No. 88-15504.

900 F.2d 172 (1990)

Lee R. MARCIA, Plaintiff-Appellant, v. Louis W. SULLIVAN, Secretary of Health and Human Services, Defendant-Appellee.

United States Court of Appeals, Ninth Circuit.

Decided April 2, 1990.

Attorney(s) appearing for the Case

Philip Simon and James Hunt Miller, Adult Independence Development Center, Santa Clara, Cal., for plaintiff-appellant.

Michael R. Power, San Francisco, Cal., for defendant-appellee.

Before WRIGHT, HUG and LEAVY, Circuit Judges.

EUGENE A. WRIGHT, Circuit Judge:

The issue is whether the Secretary of Health and Human Services erred in denying Lee Marcia's claim for disability insurance benefits. Specifically, we must determine if the Administrative Law Judge made sufficient findings in determining that Marcia failed to meet or equal a listed impairment under 20 C.F.R. § 404.1520(d), the third step in the five-step disability evaluation in the Social Security regulations.


Marcia worked for several employers in the aerospace industry primarily as an engineering draftsman between June 1960 and April 1982. He applied for disability benefits in May 1985, claiming he had been disabled since April 1983.

At a disability hearing before an ALJ, Marcia claimed that he suffered from chronic liver disease and other medical problems, including lung impairment, peptic ulcers, back pain, and hand tremors. The ALJ found that he had significant periodic medical problems, but that they were not disabling. He also found that Marcia's impairments did not prevent him from doing past work or other work.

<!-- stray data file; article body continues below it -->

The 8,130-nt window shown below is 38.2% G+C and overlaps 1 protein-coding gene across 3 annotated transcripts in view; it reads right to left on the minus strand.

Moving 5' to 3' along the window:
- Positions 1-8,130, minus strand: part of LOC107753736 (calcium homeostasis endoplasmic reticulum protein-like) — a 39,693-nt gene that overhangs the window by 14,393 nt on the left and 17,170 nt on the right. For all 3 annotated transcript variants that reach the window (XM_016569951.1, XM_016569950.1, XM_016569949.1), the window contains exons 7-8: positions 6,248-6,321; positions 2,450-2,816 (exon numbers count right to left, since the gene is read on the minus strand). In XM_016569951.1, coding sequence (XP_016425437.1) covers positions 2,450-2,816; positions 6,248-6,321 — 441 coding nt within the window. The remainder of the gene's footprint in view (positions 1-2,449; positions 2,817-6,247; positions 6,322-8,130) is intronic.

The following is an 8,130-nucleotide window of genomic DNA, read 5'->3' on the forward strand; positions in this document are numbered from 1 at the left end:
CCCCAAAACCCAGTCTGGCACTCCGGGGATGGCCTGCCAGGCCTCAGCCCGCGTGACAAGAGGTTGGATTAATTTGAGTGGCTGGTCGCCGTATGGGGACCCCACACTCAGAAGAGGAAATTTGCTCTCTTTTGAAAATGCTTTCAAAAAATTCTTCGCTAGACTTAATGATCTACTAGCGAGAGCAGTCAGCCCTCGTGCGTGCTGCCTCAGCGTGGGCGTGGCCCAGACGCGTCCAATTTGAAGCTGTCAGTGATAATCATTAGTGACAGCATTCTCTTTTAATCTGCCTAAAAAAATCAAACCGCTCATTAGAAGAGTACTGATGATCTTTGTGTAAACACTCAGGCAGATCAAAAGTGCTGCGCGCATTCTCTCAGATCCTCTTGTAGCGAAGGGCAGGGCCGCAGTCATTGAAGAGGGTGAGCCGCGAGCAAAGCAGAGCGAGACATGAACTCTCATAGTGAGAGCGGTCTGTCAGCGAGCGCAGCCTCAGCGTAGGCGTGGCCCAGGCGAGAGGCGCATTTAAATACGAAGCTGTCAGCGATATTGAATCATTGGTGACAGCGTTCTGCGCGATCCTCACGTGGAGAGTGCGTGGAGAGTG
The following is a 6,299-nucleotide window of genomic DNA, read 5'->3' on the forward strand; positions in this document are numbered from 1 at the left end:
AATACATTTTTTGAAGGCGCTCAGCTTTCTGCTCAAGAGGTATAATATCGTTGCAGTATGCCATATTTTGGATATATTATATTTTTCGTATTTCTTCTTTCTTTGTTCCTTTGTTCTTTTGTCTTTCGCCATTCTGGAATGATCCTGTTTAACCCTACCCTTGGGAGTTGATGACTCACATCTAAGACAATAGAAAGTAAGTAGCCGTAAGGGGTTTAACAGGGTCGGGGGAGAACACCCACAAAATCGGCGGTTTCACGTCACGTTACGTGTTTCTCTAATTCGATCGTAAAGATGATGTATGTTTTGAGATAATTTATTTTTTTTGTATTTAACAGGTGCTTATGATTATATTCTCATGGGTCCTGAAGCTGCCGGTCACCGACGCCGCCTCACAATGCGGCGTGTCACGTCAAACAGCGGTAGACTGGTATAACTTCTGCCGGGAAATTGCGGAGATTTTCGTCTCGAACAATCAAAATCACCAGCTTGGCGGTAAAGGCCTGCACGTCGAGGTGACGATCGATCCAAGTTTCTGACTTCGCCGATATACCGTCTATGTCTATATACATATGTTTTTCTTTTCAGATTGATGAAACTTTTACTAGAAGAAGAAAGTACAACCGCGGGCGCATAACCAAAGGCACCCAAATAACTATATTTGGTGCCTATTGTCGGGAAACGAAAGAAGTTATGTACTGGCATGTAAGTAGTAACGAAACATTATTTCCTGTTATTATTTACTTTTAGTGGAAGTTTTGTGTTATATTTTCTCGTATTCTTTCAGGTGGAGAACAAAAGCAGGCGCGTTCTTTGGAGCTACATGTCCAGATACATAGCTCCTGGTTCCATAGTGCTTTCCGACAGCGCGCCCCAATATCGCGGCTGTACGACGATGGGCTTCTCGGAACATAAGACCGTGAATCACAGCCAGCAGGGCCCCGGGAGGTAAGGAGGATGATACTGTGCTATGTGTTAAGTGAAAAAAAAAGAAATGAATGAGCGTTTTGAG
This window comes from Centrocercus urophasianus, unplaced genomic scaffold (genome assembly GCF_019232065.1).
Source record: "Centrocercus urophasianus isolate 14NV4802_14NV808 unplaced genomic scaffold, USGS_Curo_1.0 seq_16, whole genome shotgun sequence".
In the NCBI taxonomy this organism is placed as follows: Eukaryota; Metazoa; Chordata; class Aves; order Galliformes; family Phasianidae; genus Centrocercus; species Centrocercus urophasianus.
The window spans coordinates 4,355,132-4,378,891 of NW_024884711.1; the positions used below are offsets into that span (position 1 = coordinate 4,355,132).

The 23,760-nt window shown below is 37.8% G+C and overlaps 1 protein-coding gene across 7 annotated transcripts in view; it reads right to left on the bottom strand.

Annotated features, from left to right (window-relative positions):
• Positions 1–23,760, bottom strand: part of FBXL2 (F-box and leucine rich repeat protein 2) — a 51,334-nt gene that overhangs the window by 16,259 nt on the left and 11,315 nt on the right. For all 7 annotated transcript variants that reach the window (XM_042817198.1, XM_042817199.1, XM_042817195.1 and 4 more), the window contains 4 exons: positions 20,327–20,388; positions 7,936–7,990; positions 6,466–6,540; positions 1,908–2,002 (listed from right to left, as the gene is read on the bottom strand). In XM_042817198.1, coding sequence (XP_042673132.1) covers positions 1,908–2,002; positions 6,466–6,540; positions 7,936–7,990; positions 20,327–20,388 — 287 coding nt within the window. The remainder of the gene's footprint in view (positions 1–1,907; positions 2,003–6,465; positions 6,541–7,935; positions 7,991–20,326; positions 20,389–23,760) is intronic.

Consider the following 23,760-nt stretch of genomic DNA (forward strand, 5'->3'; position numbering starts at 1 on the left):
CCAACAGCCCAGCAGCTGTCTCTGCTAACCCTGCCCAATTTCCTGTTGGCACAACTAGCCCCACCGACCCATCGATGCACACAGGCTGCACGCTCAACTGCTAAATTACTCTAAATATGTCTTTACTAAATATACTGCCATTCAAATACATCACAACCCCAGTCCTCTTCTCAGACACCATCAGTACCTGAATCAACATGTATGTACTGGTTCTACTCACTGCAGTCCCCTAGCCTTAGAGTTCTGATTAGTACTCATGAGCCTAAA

The ALJ denied disability benefits based on these findings. Marcia's timely administrative appeal with the Appeals Council was denied. The district court upheld the decision by summary judgment, and Marcia timely petitioned for review.

We have jurisdiction under 28 U.S.C. § 1291.



We review the judgment of the district court de novo. Adams v. Bowen, 872 F.2d 926, 927 (9th Cir.), cert. denied, ___ U.S. ___, 110 S.Ct. 151, 107 L.Ed.2d 109 (1989). The Secretary's denial of benefits will "`be disturbed only if it is not supported by substantial evidence or it is based on legal error.'" Brawner v. Secretary of Health and Human Servs., 839 F.2d 432, 433 (9th Cir.1988) (quoting Green v. Heckler, 803 F.2d 528, 529 (9th Cir.1986)).


Title II of the Social Security Disability Act provides that persons "under a disability" shall receive disability benefits. 42 U.S.C. § 423(a)(1)(D); Winans v. Bowen, 853 F.2d 643, 646 (9th Cir.1987). To qualify for disability benefits, a claimant must establish that he or she is unable to engage in "substantial gainful activity" because of a "medically determinable physical or mental impairment" which "has lasted or can be expected to last for a continuous period of not less than 12 months." 42 U.S.C. § 423(d)(1)(A). A claimant will be found disabled only if the impairment is so severe that, considering age, education, and work experience, that person cannot "engage in any other kind of substantial gainful work which exists in the national economy." Id. § 423(d)(2)(A).